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Religion & Society Year 10 - Ethics: Personal Ethics

Personal ethics - ethics and me, Global ethics, exploring ethics - exploration of ethical concepts and decision making, community/business ethics - the role ethics plays in the business world, medical ethics -issues, Oxford debate.

Rating Personal Issues

 

 

Rate each of these personal ethical issues in terms of its importance to you or to your age group.

(A rating of ‘5’ indicates ‘very important’, while ‘1’ indicates ‘not at all important’. Other ratings ‘2 to 4’ indicate degrees between these two extremes.)

 

Decisions about how I express my sexuality                                                  1          2          3          4          5 

Decisions about lying to get out of trouble                                                      1          2          3          4          5 

Decisions about taking or not taking illegal drugs                                          1          2          3          4          5 

Standing up for another person being (racially) abused                                 1          2          3          4          5

Decisions about whether, or how much to, drink alcohol                              1          2          3          4          5 

Importance of popularity within the friendship group                                     1          2          3          4          5 

Decisions about doing whatever I like, as long as no one is hurt                   1          2          3          4          5 

Decisions about environmental choices (eg. use of recycled paper)             1          2          3          4          5 

Decisions about loyalty and honesty in relationships                                     1          2          3          4          5 

Decisions about reporting someone you see doing something wrong           1          2          3          4          5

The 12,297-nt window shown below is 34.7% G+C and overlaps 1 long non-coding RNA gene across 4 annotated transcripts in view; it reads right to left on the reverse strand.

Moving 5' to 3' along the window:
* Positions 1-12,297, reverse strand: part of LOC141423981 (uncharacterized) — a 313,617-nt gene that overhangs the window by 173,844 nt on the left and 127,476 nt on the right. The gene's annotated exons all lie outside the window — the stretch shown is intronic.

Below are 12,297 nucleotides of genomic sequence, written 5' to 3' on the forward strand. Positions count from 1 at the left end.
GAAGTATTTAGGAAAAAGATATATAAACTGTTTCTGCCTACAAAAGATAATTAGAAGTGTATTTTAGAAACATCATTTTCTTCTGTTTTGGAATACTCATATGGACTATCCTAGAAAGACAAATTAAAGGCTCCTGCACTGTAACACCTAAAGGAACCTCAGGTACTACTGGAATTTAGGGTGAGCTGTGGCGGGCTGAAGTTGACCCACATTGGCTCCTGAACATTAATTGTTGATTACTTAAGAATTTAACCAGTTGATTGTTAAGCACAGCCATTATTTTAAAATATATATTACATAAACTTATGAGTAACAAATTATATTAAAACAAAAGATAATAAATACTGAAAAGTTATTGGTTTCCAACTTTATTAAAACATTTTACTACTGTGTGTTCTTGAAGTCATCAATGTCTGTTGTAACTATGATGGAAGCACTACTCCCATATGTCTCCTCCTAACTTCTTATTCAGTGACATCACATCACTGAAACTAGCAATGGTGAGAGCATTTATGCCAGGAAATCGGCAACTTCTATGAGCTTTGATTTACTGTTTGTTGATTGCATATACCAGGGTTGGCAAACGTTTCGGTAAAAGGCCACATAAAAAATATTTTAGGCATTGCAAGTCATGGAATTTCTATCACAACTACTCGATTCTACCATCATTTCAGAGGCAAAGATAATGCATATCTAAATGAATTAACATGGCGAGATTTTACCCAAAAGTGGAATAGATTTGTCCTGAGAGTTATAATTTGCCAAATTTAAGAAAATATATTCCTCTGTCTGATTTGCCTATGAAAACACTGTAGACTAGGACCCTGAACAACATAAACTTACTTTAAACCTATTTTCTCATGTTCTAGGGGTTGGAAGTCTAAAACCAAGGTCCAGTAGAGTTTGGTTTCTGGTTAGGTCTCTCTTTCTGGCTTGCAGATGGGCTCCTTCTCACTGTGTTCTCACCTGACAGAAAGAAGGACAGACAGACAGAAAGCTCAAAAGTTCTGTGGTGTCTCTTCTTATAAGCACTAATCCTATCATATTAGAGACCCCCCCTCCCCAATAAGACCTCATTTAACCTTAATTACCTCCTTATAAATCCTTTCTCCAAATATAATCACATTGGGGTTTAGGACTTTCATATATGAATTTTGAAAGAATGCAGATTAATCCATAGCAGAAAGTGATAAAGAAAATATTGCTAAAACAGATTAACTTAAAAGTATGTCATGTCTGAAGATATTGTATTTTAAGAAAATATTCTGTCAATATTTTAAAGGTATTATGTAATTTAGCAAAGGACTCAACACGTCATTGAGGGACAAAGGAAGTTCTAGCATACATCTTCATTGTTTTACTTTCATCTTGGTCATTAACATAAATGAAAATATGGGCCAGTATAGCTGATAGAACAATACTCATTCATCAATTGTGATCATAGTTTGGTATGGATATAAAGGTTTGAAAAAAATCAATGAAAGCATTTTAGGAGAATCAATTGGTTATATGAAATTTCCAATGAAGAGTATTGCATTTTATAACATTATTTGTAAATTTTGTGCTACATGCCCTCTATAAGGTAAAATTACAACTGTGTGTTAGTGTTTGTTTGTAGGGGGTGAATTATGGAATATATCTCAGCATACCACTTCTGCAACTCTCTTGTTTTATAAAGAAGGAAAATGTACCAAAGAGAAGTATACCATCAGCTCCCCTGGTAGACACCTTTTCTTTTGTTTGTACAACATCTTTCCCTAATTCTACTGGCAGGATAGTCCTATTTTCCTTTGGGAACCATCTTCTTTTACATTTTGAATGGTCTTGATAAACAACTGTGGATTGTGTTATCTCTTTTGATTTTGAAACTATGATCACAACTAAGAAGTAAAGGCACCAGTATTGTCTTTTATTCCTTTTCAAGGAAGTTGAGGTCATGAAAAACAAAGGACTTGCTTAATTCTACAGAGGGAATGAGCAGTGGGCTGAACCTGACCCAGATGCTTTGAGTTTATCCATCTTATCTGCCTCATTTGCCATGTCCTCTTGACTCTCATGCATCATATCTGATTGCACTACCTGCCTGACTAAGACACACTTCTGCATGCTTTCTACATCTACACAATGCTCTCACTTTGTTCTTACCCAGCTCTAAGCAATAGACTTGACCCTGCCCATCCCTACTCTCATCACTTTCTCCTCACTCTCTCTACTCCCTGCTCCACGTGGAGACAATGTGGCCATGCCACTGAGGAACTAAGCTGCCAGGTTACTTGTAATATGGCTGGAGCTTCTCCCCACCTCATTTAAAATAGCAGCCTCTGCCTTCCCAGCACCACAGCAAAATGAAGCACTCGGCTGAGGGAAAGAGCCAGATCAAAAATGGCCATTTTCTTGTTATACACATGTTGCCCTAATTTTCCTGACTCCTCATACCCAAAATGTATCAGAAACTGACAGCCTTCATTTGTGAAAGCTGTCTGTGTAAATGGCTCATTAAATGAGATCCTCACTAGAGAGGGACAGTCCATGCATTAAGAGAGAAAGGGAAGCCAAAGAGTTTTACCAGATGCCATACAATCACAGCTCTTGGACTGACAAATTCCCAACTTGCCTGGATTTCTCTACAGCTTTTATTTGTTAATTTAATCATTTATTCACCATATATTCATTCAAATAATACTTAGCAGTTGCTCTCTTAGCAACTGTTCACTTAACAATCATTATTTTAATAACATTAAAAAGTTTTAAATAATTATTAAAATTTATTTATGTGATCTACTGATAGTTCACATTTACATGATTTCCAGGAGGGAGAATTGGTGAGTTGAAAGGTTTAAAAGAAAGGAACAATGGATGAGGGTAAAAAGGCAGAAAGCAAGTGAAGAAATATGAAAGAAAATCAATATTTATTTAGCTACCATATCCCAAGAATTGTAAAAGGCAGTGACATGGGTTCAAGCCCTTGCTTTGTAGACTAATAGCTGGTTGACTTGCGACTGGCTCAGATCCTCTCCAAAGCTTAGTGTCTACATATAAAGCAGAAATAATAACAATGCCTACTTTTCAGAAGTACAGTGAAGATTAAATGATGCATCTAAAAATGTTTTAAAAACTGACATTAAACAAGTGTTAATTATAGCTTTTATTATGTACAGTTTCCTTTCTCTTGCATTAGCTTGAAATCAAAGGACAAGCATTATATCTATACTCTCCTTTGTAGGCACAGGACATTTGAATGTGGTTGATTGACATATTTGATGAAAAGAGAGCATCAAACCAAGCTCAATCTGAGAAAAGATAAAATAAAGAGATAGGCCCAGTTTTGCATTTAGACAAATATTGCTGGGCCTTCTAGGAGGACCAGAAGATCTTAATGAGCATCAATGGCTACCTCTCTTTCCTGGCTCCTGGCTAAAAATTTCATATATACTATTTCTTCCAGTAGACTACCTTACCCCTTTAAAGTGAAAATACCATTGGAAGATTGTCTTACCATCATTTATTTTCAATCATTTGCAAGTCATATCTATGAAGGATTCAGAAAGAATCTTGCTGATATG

Honesty in your part-time employment                                                          1          2          3          4          5 

Giving money or time in support of worthy causes                                        1          2          3          4          5 

Keeping confidences                                                                                      1          2          3          4          5 

Loyalty to family members                                                                             1          2          3          4          5 

Decisions about whether or not to cheat on my exams                                  1          2          3          4          5

Decisions about whether or not to download pirated material                       1          2          3          4          5 

Decisions about whether or not to use plagiarised material in essays           1          2          3          4          5 

Decisions about balanced use of my time                                                       1          2          3          4          5 

Decisions about personal integrity                                                                   1          2          3          4          5 

Decisions about religious beliefs and their impact on my daily life                  1          2          3          4          5 

Decisions about the influence of peer group pressure on behaviour.              1          2          3          4          5 

Importance of appearance                                                                              1          2          3          4          5 

Significance of sporting prowess                                                                    1          2          3          4          5

Ranking Personal Values

Ranking Values:

Ideas and processes that have the power to shape our behaviour are called VALUES. Values can be positive or negative – thay can guide behaviour by acting positively (for example, ‘I’d like to be thought well of by others’) or they can influence behaviour negatively through the person seeking to avoid association with a certain value (for example, ‘I would not like to be thought lazy by others’).